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Last Updated: Wednesday, 16 July 2003, 07:38 GMT 08:38 UK
How do hybrid pensions work?
By Richard Shackleton
European Partner at Mercer Human Resource Consulting

Richard Shackleton
Richard Shackleton of Mercer

Some of the UK's biggest companies have begun introducing "hybrid" pension schemes. The plans are a halfway house between final salary schemes, and money purchase plans. A pensions consultant explains how they work.

Over the past year, there have been many stories of companies closing their final salary schemes in favour of money purchase arrangements.

Final salary schemes offer the promise of a pension based on length of service and final pay.

Money purchase plans, on the other hand, provide an individual retirement fund into which you and your employer contribute.

The ultimate pension under a money purchase scheme depends on the level of investment returns earned on your fund and the cost of buying a pension at your retirement.

Why are companies doing this? Mainly because it transfers the risks from them to you and your fellow employees.

This does not necessarily mean money purchase schemes are worse - much depends on how much you and your employer contribute.

Sharing risks

More recently, there are signs that companies are seeking to share these risks more evenly with their employees by providing alternative final salary schemes with lower guarantees.

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The schemes might promise pensions based on average career earnings rather than final pay, or change the amount of pension you can expect for each year of service you complete.

Alternatives that are now gaining attention are hybrid schemes.

Such schemes can take various forms, but all have one thing in common - they combine money purchase and final salary schemes in some way.

The advantages of hybrid schemes can best be illustrated by looking at two designs.

Perhaps the most common hybrid is the "nursery scheme". Here, you are provided with money purchase benefits until you reach a given age, say age 40, at which point you become eligible to earn final salary benefits.

If you are young and stay with the company for only a short period, you benefit from the full value of both your own and your employer's contributions.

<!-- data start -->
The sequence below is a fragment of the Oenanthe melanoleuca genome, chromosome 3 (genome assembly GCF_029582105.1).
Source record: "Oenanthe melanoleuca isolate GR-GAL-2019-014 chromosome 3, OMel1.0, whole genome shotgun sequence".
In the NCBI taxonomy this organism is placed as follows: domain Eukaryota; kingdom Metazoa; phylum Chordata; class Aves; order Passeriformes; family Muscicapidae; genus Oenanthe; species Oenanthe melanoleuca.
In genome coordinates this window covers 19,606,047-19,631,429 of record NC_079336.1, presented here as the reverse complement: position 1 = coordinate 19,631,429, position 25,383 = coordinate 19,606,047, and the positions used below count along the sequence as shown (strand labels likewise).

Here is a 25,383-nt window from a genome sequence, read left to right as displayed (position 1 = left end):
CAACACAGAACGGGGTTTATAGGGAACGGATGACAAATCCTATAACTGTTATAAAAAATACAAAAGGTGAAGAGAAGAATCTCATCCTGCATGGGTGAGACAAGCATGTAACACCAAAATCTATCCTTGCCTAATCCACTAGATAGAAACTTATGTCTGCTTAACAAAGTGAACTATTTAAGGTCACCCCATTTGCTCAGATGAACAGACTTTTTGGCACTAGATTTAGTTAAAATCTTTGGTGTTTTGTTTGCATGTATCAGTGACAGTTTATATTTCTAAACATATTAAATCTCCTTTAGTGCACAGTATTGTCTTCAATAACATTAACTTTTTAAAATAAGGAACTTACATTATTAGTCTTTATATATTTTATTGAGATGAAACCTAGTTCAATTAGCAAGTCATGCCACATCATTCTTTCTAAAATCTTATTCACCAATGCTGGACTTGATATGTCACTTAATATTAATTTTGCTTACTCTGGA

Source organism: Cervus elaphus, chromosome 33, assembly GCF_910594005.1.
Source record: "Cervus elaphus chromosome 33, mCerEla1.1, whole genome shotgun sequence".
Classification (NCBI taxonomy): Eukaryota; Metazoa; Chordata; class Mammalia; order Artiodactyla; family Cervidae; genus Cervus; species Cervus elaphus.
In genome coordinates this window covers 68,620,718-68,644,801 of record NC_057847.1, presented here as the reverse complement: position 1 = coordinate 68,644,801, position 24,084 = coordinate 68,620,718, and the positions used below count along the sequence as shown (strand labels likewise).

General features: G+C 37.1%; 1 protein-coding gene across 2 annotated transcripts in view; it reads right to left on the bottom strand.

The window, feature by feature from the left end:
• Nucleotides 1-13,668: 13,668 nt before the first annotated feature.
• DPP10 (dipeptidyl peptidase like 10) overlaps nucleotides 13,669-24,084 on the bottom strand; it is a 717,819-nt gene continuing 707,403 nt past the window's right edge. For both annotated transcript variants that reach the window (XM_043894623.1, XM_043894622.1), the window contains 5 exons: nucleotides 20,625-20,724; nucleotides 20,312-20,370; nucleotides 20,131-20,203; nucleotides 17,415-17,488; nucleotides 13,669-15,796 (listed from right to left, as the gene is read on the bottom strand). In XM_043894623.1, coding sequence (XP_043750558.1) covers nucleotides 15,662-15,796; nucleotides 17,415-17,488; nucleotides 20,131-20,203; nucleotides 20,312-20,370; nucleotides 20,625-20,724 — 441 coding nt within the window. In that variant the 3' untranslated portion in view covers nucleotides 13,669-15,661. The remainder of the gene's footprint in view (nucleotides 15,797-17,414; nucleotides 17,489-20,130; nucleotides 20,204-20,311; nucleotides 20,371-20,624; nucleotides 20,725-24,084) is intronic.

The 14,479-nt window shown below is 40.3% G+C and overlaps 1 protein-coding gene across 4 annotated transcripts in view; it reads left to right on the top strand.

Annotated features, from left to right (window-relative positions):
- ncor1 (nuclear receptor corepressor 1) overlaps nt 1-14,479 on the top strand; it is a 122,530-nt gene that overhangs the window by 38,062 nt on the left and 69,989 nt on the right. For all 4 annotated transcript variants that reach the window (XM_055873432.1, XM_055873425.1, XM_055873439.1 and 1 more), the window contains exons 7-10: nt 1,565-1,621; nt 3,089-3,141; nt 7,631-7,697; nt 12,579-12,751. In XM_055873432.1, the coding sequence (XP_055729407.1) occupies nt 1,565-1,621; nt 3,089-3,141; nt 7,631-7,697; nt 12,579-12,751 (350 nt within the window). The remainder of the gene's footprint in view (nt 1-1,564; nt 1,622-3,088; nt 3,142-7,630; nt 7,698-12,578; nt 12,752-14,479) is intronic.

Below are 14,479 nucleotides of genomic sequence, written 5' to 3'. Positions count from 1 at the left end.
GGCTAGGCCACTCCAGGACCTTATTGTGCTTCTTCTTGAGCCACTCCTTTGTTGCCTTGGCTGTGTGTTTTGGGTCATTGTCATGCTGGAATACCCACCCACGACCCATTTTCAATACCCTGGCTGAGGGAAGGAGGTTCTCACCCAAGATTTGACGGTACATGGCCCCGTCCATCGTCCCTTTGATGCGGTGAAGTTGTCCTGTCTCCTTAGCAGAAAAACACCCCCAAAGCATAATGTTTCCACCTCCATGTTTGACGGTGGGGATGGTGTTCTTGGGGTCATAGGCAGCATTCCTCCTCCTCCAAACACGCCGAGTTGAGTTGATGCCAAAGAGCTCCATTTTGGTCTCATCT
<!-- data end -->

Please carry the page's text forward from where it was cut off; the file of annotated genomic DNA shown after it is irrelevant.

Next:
This may compare favourably to a traditional final salary scheme as the value of benefits for young mobile workers can often be low.

At the same time, older members who retire directly from service with the company will be able to predict their pension with some degree of certainty, and therefore plan for their retirement.

Halfway house

For the company, the age at which members are entitled to switch to final salary benefits is crucial - the lower the age the higher the degree of risk the organisation is willing to take.

The company is able to continue to provide some protection of your pension whilst reducing its overall risks
An alternative arrangement would cap the salary used for calculating your final salary pension (at say 25,000), with additional money purchase benefits being provided if you are earning a higher amount.

Lower paid employees are therefore protected and continue to receive final salary benefits in full.

Meanwhile, higher earners will receive a fixed amount of "protected" pension for each year of service, topped up by the proceeds from their money purchase account.

The risk retained by the employer depends on the level of the cap - and the extent to which it is increased each year - relative to average salary levels in the scheme.

The higher the cap, the higher the degree of risk the company retains. The appropriate level of cap will vary depending on the sector the organisation is operating in.

In summary, hybrid schemes have something to offer everyone.

You can be protected by receiving a core level of defined benefit and can plan your retirement with the knowledge of this safety net.

You also have the opportunity to invest your individual money purchase fund to try and maximise your top-up pension.

From the company's point of view, it is able to continue to provide some protection of your pension whilst reducing its overall risks.

The views expressed are solely those of Richard Shackleton's and not the BBC's. Any guidance is for general information only and does not constitute financial or legal advice.

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